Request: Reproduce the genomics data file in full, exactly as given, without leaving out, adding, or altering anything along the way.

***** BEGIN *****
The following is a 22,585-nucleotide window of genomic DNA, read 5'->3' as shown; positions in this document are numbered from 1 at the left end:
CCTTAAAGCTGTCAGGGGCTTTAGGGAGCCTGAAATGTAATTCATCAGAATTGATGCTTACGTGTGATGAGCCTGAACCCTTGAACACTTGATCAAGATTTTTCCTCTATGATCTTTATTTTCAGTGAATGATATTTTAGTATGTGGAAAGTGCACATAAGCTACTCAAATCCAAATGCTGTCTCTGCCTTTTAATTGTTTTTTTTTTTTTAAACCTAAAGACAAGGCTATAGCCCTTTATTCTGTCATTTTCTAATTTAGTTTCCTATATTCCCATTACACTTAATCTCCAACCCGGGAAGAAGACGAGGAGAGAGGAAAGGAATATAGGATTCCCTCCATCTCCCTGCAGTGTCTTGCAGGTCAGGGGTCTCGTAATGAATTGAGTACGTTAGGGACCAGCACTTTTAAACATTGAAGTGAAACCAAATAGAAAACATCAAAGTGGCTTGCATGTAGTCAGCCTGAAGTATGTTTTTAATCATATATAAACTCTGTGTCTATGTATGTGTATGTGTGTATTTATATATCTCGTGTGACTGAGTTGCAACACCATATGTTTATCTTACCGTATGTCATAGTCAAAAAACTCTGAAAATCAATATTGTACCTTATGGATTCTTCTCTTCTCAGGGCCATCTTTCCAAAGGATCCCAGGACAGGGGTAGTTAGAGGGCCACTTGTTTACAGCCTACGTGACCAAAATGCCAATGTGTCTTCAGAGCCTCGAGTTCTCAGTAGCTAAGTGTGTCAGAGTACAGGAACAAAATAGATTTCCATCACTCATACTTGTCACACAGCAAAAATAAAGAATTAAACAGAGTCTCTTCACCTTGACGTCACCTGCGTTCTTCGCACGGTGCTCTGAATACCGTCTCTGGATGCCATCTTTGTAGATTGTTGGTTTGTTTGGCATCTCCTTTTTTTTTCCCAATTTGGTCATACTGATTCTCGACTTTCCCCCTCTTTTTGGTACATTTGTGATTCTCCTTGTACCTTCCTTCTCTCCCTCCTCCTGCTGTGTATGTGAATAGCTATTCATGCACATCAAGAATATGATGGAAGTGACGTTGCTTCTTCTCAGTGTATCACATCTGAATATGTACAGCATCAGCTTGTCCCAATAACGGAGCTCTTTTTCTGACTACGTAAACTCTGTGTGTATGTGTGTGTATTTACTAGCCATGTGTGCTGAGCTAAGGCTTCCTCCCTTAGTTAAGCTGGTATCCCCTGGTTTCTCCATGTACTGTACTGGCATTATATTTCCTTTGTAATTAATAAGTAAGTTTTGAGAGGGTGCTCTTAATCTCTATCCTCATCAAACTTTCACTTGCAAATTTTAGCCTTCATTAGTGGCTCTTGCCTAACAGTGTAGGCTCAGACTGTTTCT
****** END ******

The following is a 22,585-nucleotide window of genomic DNA, read 5'->3' as shown; positions in this document are numbered from 1 at the left end:
CCTTAAAGCTGTCAGGGGCTTTAGGGAGCCTGAAATGTAATTCATCAGAATTGATGCTTACGTGTGATGAGCCTGAACCCTTGAACACTTGATCAAGATTTTTCCTCTATGATCTTTATTTTCAGTGAATGATATTTTAGTATGTGGAAAGTGCACATAAGCTACTCAAATCCAAATGCTGTCTCTGCCTTTTAATTGTTTTTTTTTTTTTAAACCTAAAGACAAGGCTATAGCCCTTTATTCTGTCATTTTCTAATTTAGTTTCCTATATTCCCATTACACTTAATCTCCAACCCGGGAAGAAGACGAGGAGAGAGGAAAGGAATATAGGATTCCCTCCATCTCCCTGCAGTGTCTTGCAGGTCAGGGGTCTCGTAATGAATTGAGTACGTTAGGGACCAGCACTTTTAAACATTGAAGTGAAACCAAATAGAAAACATCAAAGTGGCTTGCATGTAGTCAGCCTGAAGTATGTTTTTAATCATATATAAACTCTGTGTCTATGTATGTGTATGTGTGTATTTATATATCTCGTGTGACTGAGTTGCAACACCATATGTTTATCTTACCGTATGTCATAGTCAAAAAACTCTGAAAATCAATATTGTACCTTATGGATTCTTCTCTTCTCAGGGCCATCTTTCCAAAGGATCCCAGGACAGGGGTAGTTAGAGGGCCACTTGTTTACAGCCTACGTGACCAAAATGCCAATGTGTCTTCAGAGCCTCGAGTTCTCAGTAGCTAAGTGTGTCAGAGTACAGGAACAAAATAGATTTCCATCACTCATACTTGTCACACAGCAAAAATAAAGAATTAAACAGAGTCTCTTCACCTTGACGTCACCTGCGTTCTTCGCACGGTGCTCTGAATACCGTCTCTGGATGCCATCTTTGTAGATTGTTGGTTTGTTTGGCATCTCCTTTTTTTTTCCCAATTTGGTCATACTGATTCTCGACTTTCCCCCTCTTTTTGGTACATTTGTGATTCTCCTTGTACCTTCCTTCTCTCCCTCCTCCTGCTGTGTATGTGAATAGCTATTCATGCACATCAAGAATATGATGGAAGTGACGTTGCTTCTTCTCAGTGTATCACATCTGAATATGTACAGCATCAGCTTGTCCCAATAACGGAGCTCTTTTTCTGACTACGTAAACTCTGTGTGTATGTGTGTGTATTTACTAGCCATGTGTGCTGAGCTAAGGCTTCCTCCCTTAGTTAAGCTGGTATCCCCTGGTTTCTCCATGTACTGTACTGGCATTATATTTCCTTTGTAATTAATAAGTAAGTTTTGAGAGGGTGCTCTTAATCTCTATCCTCATCAAACTTTCACTTGCAAATTTTAGCCTTCATTAGTGGCTCTTGCCTAACAGTGTAGGCTCAGACTGTTTCT